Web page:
This legislation allows a tax deduction for charitable contributions to certain federally chartered organizations of past or present members of the Armed Forces. (Under current law, donations to such an organization are only deductible if at least 90% of the organization’s membership consists of war veterans. The bill expands the deduction to include organizations that do not meet the wartime service requirement and are federally chartered.)
The non-profit designation for veterans’ organizations is 501(c)(19), and this status includes tax-exemption and the ability to accept tax-deductible donations. However, an outdated regulation requires these organizations to maintain a membership of at least 90% wartime veterans to accept tax deductible donations. This regulation was likely created in the 1970s when nearly every military veteran was a “war veteran,” which is defined as having served during wartime.
However, there are 2.4 million veterans who do not meet this definition. These men and women are mainly those who honorably served following the end of the Vietnam War in 1975 and prior to the Persian Gulf War in 1991. These members of the Nation’s first “All-Volunteer Force” served knowing full well that they may be called into war.
This antiquated regulation negatively impacts many of America’s distinguished and historic veterans’ non-profits who are (or are at threat of) losing their ability to receive tax deductible charitable donations. For example, AMVETS lost its ability to receive tax-deductible donations in 2015. AMVETS is the only one of the “Big 6” Congressionally-chartered veterans service organizations open to all non-wartime veterans. About 38% of AMVETS’ 250,000 members are not wartime veterans, leaving the 75-year-old organization unable to accept tax-deductible donations.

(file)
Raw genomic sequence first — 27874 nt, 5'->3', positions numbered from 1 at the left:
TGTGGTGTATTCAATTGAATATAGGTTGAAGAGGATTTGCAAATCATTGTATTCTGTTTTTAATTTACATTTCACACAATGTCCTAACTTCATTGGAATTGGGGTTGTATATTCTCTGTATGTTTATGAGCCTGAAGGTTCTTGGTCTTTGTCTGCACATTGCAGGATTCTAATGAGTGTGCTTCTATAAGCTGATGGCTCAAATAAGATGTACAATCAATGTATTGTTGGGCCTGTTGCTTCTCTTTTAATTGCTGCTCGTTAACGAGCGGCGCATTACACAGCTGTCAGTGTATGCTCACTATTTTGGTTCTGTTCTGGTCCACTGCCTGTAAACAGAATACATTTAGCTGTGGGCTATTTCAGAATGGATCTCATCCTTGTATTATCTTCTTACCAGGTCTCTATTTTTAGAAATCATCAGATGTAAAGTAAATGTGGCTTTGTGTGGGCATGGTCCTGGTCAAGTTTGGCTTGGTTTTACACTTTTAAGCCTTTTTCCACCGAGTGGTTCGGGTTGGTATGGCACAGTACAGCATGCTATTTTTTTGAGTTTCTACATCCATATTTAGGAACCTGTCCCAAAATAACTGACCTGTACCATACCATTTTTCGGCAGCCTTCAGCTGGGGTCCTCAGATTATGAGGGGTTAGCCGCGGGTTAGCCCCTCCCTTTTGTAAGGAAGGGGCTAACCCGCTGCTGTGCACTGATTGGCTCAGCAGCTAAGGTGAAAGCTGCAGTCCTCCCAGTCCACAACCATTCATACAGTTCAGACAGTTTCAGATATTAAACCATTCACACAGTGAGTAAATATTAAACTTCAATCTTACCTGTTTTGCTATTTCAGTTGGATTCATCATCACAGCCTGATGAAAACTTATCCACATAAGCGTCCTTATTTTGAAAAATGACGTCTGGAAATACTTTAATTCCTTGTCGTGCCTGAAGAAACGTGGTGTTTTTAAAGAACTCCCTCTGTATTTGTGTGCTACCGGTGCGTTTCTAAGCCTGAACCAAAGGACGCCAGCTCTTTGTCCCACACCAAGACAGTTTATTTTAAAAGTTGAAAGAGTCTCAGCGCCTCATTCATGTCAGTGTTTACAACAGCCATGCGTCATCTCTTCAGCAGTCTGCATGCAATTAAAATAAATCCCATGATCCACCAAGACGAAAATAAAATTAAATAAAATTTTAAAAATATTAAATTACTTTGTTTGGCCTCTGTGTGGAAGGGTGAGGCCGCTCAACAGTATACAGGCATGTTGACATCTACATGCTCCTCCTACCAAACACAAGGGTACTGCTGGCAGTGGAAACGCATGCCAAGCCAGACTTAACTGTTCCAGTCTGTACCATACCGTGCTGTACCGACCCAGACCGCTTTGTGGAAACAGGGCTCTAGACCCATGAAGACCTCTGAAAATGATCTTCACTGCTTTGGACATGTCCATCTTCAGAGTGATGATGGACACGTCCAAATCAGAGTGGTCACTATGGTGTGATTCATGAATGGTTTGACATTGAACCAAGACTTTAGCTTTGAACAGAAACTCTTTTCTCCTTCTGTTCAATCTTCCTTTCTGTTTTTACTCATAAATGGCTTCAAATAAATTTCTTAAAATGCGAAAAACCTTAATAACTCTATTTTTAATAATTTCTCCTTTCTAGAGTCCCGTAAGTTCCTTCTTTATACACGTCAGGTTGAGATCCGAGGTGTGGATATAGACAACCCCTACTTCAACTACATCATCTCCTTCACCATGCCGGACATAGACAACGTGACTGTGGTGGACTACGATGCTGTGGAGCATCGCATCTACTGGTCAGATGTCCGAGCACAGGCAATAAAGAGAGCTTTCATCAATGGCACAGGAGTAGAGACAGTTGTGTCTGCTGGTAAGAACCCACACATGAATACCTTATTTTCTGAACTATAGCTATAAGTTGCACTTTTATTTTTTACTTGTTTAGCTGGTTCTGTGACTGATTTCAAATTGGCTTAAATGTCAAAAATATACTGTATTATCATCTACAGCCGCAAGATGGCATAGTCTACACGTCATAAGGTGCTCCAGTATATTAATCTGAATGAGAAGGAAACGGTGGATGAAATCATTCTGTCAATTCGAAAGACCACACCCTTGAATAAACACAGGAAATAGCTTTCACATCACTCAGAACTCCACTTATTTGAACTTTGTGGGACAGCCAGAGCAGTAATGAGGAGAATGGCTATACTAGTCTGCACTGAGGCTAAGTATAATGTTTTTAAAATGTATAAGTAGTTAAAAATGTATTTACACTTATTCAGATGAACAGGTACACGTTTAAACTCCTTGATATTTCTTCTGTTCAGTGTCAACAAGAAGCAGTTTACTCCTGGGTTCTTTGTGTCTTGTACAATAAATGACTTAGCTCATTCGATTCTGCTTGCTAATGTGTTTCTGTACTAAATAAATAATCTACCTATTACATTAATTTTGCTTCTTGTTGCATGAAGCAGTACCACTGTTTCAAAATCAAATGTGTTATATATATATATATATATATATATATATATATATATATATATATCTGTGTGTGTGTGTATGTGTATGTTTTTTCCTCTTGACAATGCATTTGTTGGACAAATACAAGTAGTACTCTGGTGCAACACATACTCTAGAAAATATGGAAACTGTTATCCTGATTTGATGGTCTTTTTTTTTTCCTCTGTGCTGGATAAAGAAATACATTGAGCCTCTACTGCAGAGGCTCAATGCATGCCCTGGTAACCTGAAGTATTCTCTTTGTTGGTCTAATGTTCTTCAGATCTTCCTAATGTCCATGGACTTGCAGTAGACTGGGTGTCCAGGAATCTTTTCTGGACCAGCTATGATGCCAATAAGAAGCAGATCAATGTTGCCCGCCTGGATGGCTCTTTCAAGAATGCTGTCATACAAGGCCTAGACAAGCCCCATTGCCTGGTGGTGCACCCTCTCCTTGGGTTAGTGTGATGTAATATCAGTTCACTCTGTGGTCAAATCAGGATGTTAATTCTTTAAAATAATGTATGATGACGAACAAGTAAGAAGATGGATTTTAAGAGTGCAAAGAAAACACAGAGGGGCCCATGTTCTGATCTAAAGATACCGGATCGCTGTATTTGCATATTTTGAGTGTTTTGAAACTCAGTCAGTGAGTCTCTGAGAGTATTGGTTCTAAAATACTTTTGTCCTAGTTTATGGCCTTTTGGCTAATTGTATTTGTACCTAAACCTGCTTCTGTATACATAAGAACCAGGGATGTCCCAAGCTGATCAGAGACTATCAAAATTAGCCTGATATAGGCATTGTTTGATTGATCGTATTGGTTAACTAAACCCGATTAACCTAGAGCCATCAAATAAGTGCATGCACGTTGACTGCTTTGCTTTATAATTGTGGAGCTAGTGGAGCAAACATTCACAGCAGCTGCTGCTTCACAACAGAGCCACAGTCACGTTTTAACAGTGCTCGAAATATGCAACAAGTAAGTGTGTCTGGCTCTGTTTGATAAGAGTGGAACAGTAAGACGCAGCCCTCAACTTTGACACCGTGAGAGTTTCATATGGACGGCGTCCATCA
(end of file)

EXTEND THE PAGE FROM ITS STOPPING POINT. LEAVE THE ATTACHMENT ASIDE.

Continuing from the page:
This legislation would simply address this unintended consequence in the tax code by allowing any congressionally chartered 501 (c)(19) to be eligible to receive tax deductible charitable donations.
President Trump signed S. 693 National POW/MIA Flag Act into law last November. This legislation requires the display of the POW/MIA flag outside of high-profile Federal buildings and National war memorials throughout the year. Previous law only required the POW/MIA flag to be displayed on Armed Forces Day, Memorial Day, Flag Day, Independence Day, National POW/MIA Recognition Day, and Veterans Day.
AMVETS praised the President for passage of this act, but we are also hopefully that it will encourage members of Congress to display the flag outside of their offices, as is protocol. AMVETS worked closely with Rep. Mark Meadows and Rep. Susie Lee to draft H.R. 3025 You Are Not Forgotten Act.
H.R. 3025 You Are Not Forgotten Act
This legislation requires the Architect of the Capitol (AOC) to display the National League of Families POW/MIA flag outside of the entrance of the office of each Member of Congress, unless the Member directs the AOC to not display the flag. This requirement applies only to a Member’s office in a House or Senate office building within the U.S. Capitol Grounds.